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Secure Wi-Fi

How to Secure Wi-Fi (12 Suggestions)

 By Charles Joseph | Cybersecurity Researcher
 Published on November 22nd, 2022
This post was updated on November 25th, 2023

Securing your Wi-Fi network is essential to protect your devices and personal information from unauthorized access and potential cyber threats.

How Often do Hackers Target Wi-Fi Networks?

It is difficult to provide an exact frequency of Wi-Fi networks being targeted by hackers, as many attacks go undetected, and the rate of attacks may vary depending on various factors.

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However, Wi-Fi networks, particularly those with weak security measures in place, are attractive targets for hackers due to the relative ease of accessing them.

Hackers often target Wi-Fi networks to intercept sensitive data, compromise connected devices, or use the network as a gateway for launching other attacks.

Public Wi-Fi networks, such as those in cafes, hotels, and airports, are especially vulnerable as they are often less secure and used by many people.

The prevalence of Wi-Fi network attacks underscores the importance of securing your Wi-Fi network, both at home and in public spaces.

By implementing strong security measures, such as using strong passwords, enabling encryption, and keeping your router’s firmware up-to-date, you can significantly reduce the risk of your network being targeted by hackers.

12 Tips for Securing Your Wi-Fi Network

1. Change Default Login Credentials

Most routers come with default login credentials easily accessible to hackers.

Change the default username and password for your router’s administration interface to prevent unauthorized access.

2. Use a Strong, Unique Password

Set a strong and unique password for your Wi-Fi network to prevent unauthorized devices from connecting.

Use a combination of uppercase and lowercase letters, numbers, and special characters.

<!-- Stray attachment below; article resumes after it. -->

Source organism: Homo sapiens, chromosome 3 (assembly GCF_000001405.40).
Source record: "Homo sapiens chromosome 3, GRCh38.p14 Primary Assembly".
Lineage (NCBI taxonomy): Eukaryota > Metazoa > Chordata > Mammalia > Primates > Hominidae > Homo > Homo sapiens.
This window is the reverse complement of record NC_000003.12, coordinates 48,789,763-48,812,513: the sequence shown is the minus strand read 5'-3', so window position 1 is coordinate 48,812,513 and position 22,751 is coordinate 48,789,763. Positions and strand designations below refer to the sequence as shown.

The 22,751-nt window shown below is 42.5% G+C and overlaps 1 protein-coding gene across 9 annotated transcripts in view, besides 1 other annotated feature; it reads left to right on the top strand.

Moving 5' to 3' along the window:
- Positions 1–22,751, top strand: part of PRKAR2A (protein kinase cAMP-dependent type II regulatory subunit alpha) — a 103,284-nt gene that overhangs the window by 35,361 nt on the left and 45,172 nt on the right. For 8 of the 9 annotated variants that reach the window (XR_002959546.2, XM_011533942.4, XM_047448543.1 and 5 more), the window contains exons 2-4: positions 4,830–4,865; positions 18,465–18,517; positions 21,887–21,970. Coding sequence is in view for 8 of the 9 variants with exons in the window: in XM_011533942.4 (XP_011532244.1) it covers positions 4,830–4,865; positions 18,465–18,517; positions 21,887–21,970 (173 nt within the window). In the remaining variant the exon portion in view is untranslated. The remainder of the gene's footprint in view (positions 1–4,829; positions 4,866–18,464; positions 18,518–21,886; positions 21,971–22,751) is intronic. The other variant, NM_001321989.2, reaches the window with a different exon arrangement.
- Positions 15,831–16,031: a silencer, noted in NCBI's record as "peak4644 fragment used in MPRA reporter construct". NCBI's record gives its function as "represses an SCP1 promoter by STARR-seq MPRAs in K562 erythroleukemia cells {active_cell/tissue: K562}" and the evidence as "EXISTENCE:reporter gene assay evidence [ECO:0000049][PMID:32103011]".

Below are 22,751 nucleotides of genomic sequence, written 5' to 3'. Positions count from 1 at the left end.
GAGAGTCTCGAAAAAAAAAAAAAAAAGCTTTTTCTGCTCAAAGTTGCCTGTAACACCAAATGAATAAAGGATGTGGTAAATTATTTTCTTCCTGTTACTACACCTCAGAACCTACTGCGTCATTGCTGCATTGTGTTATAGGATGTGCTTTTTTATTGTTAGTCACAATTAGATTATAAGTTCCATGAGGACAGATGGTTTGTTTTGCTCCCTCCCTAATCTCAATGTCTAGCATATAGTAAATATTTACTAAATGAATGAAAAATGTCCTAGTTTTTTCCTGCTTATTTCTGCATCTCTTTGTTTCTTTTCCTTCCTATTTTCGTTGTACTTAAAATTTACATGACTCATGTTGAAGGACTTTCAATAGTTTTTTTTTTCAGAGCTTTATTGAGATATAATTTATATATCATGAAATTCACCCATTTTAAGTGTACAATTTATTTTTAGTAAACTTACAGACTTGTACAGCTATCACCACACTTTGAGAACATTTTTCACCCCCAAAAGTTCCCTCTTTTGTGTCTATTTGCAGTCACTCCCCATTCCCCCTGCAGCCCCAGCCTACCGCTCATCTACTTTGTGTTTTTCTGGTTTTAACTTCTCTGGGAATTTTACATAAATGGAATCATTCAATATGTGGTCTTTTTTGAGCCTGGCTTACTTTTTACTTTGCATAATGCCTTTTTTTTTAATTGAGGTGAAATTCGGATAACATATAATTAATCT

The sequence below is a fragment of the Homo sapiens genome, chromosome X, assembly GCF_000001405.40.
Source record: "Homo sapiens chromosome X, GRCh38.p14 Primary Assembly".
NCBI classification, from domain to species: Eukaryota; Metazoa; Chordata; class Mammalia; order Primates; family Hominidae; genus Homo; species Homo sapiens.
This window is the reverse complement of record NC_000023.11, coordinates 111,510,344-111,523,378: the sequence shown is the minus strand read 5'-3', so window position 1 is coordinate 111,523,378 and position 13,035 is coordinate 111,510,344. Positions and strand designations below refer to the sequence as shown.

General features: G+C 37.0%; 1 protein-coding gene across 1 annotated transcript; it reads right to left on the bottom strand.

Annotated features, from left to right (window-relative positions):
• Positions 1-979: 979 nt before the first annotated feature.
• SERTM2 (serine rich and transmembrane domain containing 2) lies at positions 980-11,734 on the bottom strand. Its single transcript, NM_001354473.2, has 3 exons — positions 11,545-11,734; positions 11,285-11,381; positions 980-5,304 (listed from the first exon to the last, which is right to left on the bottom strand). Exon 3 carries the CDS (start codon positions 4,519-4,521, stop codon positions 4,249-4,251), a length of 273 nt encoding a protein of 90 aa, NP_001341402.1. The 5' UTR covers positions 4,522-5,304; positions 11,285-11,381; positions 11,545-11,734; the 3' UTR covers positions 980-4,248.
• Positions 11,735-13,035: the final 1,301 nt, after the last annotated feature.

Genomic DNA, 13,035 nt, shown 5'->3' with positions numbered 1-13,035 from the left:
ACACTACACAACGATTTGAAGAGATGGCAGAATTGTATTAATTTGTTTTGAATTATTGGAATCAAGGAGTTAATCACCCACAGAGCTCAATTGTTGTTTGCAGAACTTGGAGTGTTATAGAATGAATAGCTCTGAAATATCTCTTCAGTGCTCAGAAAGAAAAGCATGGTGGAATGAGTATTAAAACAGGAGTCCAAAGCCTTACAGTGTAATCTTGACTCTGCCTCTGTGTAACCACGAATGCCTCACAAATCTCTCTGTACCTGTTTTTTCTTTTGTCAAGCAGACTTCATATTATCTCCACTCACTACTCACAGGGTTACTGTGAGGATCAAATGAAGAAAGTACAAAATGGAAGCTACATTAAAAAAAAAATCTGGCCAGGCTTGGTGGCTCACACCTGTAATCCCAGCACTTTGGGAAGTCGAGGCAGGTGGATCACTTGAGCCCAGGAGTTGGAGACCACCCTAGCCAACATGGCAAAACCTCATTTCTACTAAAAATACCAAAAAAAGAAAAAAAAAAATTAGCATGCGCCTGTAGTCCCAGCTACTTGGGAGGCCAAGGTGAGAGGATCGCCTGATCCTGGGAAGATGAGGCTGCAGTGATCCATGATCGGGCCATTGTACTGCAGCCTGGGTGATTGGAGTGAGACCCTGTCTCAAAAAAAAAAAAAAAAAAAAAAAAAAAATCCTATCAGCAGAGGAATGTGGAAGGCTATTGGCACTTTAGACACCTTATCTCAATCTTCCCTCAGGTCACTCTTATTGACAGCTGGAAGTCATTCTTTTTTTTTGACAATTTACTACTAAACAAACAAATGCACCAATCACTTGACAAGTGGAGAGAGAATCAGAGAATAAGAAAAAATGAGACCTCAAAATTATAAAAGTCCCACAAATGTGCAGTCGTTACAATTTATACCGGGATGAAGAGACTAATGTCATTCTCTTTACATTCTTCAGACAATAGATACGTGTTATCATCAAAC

3. Enable WPA3 or WPA2 encryption

Wi-Fi Protected Access (WPA) is the encryption standard for Wi-Fi networks. Use the most up-to-date version available on your router, which is currently WPA3.

If your router does not support WPA3, use WPA2 instead.

4. Disable WPS (Wi-Fi Protected Setup)

WPS can be convenient for connecting new devices but may be vulnerable to attacks. Disable WPS in your router settings to improve security.

5. Rename Your Network (SSID)

Change the Service Set Identifier (SSID) or the name of your Wi-Fi network to something unique that does not reveal personal information or your router’s make and model.

6. Disable Remote Administration

Many routers allow remote administration, which hackers can exploit to access your router settings. Turn off remote administration to prevent unauthorized access.

7. Update Your Router’s Firmware

Regularly check for firmware updates for your router and apply them as needed. Updated firmware often includes security patches that protect against known vulnerabilities.

8. Enable Network Segmentation

If your router supports it, create separate Wi-Fi networks for different types of devices (e.g., one for personal devices and one for IoT devices) to limit potential damage if one network is compromised.

9. Turn on the Router Firewall

Ensure that your router’s built-in firewall is enabled to protect your network from incoming threats.